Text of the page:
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Based on, and a tribute to, George Orwell's novella “Animal Farm.” This short story is a modern day look at this legendary political thriller. It starts as the pigs have had now a two generation grip on Manor Farm and now have an aggressive and brutal police force of dogs. Napoleon III makes a deal with an oil company and in its incompetence the company spills oil and poisons one of the favorite drinking pond. Napoleon III is quick to blame it on a neighboring farm and sends his police force there and kills the owners along with some of his animals. Napoleon III claims they are giving the animals on that farm independence but in secret has no intention on doing so planning on taking over that farm too. The cats watch Napoleon's raid and vandalize a statue at Manor Farm. They put up a statue of Boxer the horse, a hero of the original Animal Farm who was murdered by Napoleon's grandfather. The cats form a rebel army along with the other animals at Baker's Farm which Napoleon III has taken over. They succeed in liberating the farm but fail at liberating Manor Farm and take on casualties. Soon a new power hungry animal comes to Manor Farm and takes over the police force before taking over the entire farm. The cats and other animals from Baker's Farm must fight the oppressive forces from retaking Baker's Farm while trying to liberate the animals of Manor Farm.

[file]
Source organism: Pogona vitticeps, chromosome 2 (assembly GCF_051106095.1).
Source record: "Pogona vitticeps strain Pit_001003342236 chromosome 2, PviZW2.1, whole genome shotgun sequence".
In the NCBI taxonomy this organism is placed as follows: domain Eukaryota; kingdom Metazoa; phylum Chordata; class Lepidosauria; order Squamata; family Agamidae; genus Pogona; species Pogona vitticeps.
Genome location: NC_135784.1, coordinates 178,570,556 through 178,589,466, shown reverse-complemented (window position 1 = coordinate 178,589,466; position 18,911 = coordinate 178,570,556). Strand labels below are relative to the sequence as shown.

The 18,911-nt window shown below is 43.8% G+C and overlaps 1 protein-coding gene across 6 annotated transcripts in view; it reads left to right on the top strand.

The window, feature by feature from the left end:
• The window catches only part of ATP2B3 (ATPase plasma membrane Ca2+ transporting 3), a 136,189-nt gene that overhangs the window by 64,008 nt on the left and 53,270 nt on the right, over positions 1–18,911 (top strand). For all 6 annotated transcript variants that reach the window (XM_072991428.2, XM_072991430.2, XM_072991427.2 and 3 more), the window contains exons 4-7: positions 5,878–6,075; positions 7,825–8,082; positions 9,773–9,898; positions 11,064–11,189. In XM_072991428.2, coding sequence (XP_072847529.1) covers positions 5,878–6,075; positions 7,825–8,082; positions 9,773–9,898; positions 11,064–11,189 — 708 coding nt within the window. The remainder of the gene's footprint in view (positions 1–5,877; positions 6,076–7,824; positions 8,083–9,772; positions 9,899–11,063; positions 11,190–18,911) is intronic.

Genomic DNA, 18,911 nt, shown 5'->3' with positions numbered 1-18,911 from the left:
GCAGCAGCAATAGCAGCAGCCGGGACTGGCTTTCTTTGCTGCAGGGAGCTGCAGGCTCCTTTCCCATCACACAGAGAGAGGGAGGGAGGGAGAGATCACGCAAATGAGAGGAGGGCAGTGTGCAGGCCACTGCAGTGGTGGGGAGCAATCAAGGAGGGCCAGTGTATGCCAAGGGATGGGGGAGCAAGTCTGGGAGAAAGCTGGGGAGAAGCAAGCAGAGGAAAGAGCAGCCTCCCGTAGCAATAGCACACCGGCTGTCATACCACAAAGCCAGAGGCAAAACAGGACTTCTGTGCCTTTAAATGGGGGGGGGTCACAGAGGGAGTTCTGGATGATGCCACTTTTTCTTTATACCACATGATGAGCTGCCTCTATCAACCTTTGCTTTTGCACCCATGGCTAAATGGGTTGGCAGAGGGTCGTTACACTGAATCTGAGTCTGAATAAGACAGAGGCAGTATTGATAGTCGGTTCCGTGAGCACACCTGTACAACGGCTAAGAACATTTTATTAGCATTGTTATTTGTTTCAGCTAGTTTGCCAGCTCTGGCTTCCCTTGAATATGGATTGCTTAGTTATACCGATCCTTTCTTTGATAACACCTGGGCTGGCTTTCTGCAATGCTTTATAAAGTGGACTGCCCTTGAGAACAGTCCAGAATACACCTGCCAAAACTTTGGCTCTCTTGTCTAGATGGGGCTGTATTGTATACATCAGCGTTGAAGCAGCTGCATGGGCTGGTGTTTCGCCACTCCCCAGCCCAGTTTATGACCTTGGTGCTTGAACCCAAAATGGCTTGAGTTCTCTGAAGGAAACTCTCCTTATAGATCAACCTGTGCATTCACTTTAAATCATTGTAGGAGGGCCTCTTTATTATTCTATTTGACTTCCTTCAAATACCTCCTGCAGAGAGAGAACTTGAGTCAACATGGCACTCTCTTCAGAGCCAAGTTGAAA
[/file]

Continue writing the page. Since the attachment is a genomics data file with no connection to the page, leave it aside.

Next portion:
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    It wasn't my first stay on the farm. I'd read Orwell as a girl, one with ethnic roots reaching back to the Baltic States (Latvia) then occupied by the Soviet Union, and so having grown up on stories of human cruelty and betrayal, of human nature gone corrupt when faced with the seduction of power -- all of that rather than the common, soothing fairy tale. For that reason, I surely understood it on a deeper level than most of my peers. I was fifteen the first of many times I visited the Soviet Union. And even though I had been born in the then freedom of the United States, I understood well enough that what I was witnessing was the essence of evil. George Orwell was a socialist. With leanings towards Trotsky, perhaps an idealism that would be tested by the ugly reality of human nature, he did not stand where I stood in terms of ideology. I leaned more towards a laissez faire capitalism, a system never tested on this planet to this very day, but that did not detract from my enthusiasm for "Animal Farm." On this barnyard, we saw eye to eye and snout to snout. "Animal Farm" is a story as if written for a child, and yet, not. Its language is simple. But the adult aware of history and politics, of the ways of government out of control, fully recognizes the parallels Orwell intended with the Russian Revolution. His animal characters had human counterparts. Marx, Trotsky, Lenin, Stalin, all find their form here among pigs become men, or is it men become pigs. Guard dogs mimic KGB, hard working horses (Boxer) mimic the hardworking proletarians, tragically deluded. A farm of abused and overworked animals, often slaughtered when they have passed their prime as work animals, revolt against the farmer - mankind - surely the epitome of cruel animal. Alas, given such power as to run the farm themselves, the animals quickly shift into social classes delineated by power. Pigs rule, and with their rule comes privilege. To sustain privilege, the pigs change laws to their convenience and pleasure. The basic tenet of "All animals are equal" becomes "All animals are equal but some animals are more equal than others."


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